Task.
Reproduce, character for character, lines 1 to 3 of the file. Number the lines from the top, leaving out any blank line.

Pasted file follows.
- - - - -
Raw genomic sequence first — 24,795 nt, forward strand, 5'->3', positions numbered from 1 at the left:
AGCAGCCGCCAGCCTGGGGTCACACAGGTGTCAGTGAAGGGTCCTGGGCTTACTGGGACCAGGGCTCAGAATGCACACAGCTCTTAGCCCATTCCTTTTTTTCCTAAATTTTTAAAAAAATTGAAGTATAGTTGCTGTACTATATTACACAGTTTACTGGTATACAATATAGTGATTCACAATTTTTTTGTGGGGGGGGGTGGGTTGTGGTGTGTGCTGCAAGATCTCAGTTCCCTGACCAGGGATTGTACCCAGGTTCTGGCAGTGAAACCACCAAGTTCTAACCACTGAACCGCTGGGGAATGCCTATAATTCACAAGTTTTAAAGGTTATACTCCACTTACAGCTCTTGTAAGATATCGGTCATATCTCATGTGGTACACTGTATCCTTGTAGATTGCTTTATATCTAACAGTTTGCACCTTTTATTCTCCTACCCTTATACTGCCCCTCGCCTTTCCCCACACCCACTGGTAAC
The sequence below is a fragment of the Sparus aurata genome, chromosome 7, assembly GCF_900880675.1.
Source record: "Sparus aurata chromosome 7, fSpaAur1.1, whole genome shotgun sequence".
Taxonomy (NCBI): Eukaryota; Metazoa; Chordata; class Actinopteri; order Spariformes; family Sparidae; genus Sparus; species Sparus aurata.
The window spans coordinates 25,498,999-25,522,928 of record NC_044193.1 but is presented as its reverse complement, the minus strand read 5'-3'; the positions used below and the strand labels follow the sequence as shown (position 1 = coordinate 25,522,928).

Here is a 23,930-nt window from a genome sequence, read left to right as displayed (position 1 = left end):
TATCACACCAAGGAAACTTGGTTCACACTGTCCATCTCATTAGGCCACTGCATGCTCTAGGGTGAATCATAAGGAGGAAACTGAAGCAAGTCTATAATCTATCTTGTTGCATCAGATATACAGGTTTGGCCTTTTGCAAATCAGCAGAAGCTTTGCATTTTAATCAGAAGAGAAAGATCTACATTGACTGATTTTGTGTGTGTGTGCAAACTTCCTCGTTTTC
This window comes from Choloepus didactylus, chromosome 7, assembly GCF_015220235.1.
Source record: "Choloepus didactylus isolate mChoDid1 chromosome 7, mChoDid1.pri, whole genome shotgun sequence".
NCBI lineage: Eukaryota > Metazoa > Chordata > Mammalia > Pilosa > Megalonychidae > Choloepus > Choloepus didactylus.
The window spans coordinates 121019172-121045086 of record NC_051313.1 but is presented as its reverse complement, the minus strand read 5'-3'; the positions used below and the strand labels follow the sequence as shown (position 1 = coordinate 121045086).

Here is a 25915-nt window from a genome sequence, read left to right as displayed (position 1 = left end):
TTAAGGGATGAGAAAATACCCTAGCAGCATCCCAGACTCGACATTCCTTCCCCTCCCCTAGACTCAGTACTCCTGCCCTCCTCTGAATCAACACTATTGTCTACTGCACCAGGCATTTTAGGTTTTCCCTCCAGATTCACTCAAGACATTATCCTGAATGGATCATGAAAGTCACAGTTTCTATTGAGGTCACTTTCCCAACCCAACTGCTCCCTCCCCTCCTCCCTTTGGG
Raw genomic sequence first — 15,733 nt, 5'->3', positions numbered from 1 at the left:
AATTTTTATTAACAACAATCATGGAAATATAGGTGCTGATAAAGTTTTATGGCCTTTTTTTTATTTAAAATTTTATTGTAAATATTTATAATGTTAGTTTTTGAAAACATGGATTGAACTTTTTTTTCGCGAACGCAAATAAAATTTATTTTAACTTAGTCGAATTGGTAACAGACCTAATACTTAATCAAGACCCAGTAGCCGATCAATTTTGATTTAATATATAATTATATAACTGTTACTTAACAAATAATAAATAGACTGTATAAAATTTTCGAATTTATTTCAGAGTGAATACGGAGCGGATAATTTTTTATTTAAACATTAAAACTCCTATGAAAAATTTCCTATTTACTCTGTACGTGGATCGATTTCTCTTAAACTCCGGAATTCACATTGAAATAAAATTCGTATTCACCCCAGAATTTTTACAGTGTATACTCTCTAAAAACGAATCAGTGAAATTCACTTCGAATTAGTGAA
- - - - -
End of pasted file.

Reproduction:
Raw genomic sequence first — 24,795 nt, forward strand, 5'->3', positions numbered from 1 at the left:
AGCAGCCGCCAGCCTGGGGTCACACAGGTGTCAGTGAAGGGTCCTGGGCTTACTGGGACCAGGGCTCAGAATGCACACAGCTCTTAGCCCATTCCTTTTTTTCCTAAATTTTTAAAAAAATTGAAGTATAGTTGCTGTACTATATTACACAGTTTACTGGTATACAATATAGTGATTCACAATTTTTTTGTGGGGGGGGGTGGGTTGTGGTGTGTGCTGCAAGATCTCAGTTCCCTGACCAGGGATTGTACCCAGGTTCTGGCAGTGAAACCACCAAGTTCTAACCACTGAACCGCTGGGGAATGCCTATAATTCACAAGTTTTAAAGGTTATACTCCACTTACAGCTCTTGTAAGATATCGGTCATATCTCATGTGGTACACTGTATCCTTGTAGATTGCTTTATATCTAACAGTTTGCACCTTTTATTCTCCTACCCTTATACTGCCCCTCGCCTTTCCCCACACCCACTGGTAAC
The sequence below is a fragment of the Sparus aurata genome, chromosome 7, assembly GCF_900880675.1.